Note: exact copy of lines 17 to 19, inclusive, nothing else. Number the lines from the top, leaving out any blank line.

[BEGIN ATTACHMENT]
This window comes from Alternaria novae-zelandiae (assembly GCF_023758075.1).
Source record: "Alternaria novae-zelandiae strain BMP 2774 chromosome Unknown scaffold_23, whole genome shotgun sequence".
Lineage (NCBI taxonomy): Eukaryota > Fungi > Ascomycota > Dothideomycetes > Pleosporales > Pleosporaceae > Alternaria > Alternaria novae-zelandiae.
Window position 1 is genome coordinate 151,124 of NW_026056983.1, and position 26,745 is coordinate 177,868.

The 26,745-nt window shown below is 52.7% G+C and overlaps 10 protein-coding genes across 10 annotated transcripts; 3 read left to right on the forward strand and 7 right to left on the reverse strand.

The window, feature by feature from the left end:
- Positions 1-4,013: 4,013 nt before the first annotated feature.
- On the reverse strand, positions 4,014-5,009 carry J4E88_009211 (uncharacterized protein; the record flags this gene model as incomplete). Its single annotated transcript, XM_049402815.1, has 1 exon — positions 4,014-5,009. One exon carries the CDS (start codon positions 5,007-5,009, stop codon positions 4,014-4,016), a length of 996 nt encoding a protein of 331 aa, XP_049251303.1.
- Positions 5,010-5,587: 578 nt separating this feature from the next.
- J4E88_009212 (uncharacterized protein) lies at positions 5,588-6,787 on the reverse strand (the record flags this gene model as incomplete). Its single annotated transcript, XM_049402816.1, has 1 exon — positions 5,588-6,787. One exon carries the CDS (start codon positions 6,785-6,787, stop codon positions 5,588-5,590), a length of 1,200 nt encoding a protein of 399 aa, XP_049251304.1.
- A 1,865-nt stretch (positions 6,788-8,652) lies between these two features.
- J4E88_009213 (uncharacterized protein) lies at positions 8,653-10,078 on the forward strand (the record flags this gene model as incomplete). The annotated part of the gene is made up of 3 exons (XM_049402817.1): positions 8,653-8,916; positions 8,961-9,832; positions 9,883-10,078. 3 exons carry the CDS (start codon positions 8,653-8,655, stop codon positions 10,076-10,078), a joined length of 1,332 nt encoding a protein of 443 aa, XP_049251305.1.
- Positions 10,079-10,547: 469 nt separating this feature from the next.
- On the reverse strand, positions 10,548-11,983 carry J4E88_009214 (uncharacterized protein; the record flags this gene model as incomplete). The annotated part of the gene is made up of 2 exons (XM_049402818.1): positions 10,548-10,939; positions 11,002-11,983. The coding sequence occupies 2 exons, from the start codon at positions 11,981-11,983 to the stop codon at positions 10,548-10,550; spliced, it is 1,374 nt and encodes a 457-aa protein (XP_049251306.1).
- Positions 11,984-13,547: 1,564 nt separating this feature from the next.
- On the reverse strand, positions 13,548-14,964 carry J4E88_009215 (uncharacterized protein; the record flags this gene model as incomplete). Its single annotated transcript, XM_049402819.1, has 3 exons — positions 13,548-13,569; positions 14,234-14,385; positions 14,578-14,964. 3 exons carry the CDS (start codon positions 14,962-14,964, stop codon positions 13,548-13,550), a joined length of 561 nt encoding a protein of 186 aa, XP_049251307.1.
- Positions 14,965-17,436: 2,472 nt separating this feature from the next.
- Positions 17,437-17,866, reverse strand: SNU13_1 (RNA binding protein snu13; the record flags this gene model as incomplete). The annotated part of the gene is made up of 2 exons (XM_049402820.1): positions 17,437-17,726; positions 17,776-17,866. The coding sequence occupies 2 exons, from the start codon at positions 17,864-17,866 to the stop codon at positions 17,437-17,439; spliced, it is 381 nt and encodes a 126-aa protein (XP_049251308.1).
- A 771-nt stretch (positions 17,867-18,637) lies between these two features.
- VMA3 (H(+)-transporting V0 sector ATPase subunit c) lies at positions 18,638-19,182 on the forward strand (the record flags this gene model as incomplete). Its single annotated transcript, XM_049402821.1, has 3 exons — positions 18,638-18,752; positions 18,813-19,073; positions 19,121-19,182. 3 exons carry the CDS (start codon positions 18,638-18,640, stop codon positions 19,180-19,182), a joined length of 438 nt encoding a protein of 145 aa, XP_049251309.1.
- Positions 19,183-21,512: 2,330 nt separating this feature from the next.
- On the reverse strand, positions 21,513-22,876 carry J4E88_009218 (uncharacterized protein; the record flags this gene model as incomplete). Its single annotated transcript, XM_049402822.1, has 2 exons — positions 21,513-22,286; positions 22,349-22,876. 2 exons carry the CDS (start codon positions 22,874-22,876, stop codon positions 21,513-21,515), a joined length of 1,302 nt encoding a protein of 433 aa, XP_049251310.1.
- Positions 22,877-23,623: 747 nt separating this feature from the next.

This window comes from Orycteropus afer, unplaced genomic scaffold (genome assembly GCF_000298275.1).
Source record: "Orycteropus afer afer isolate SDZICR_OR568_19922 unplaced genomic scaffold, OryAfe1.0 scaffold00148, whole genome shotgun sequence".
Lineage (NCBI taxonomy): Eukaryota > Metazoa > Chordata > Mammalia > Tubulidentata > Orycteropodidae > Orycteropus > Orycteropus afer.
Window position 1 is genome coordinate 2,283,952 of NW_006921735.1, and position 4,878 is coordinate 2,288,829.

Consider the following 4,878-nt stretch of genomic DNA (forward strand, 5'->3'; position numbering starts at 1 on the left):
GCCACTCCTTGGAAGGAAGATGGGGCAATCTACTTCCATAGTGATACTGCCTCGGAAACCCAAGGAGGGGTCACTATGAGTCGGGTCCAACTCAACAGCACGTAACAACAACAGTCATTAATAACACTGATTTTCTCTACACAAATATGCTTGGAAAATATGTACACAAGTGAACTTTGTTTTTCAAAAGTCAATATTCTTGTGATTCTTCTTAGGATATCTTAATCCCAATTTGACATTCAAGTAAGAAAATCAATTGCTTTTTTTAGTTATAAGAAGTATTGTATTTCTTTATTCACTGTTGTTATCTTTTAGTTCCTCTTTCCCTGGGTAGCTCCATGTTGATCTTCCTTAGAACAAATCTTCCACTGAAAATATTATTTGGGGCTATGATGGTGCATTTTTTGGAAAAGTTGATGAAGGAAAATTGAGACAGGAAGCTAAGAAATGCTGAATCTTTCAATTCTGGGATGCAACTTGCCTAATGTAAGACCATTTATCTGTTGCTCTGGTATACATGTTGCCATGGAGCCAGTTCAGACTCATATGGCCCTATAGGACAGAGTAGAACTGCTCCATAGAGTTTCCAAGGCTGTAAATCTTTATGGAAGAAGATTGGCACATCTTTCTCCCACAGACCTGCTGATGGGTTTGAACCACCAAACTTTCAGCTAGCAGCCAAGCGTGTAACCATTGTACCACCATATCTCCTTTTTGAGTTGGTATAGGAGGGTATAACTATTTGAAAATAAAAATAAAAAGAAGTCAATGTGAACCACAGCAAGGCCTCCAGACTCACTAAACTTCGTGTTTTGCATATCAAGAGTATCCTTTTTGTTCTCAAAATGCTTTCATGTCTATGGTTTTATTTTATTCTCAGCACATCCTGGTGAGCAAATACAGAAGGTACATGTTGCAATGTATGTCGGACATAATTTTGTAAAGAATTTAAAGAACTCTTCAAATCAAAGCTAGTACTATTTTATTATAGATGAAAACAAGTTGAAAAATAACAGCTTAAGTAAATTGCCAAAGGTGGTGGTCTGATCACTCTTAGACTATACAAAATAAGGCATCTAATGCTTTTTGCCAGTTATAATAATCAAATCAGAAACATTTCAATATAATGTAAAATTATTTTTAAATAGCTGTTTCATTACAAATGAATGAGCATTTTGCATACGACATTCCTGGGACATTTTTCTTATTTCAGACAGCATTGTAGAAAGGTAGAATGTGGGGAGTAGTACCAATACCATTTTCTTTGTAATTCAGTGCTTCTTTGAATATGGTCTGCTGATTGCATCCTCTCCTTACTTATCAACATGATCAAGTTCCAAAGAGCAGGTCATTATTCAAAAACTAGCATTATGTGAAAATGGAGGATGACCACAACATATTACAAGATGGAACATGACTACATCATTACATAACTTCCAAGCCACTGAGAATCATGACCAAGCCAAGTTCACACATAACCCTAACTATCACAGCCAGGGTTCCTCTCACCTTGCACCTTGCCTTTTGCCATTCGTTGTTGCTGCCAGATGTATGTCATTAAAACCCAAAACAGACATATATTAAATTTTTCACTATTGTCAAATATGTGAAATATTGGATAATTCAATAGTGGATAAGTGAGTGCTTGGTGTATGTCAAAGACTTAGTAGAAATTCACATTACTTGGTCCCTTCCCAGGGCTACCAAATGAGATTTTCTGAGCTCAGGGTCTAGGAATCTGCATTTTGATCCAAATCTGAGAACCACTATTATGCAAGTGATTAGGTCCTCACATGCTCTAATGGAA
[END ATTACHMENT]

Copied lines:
- Positions 14,965-17,436: 2,472 nt separating this feature from the next.
- Positions 17,437-17,866, reverse strand: SNU13_1 (RNA binding protein snu13; the record flags this gene model as incomplete). The annotated part of the gene is made up of 2 exons (XM_049402820.1): positions 17,437-17,726; positions 17,776-17,866. The coding sequence occupies 2 exons, from the start codon at positions 17,864-17,866 to the stop codon at positions 17,437-17,439; spliced, it is 381 nt and encodes a 126-aa protein (XP_049251308.1).
- A 771-nt stretch (positions 17,867-18,637) lies between these two features.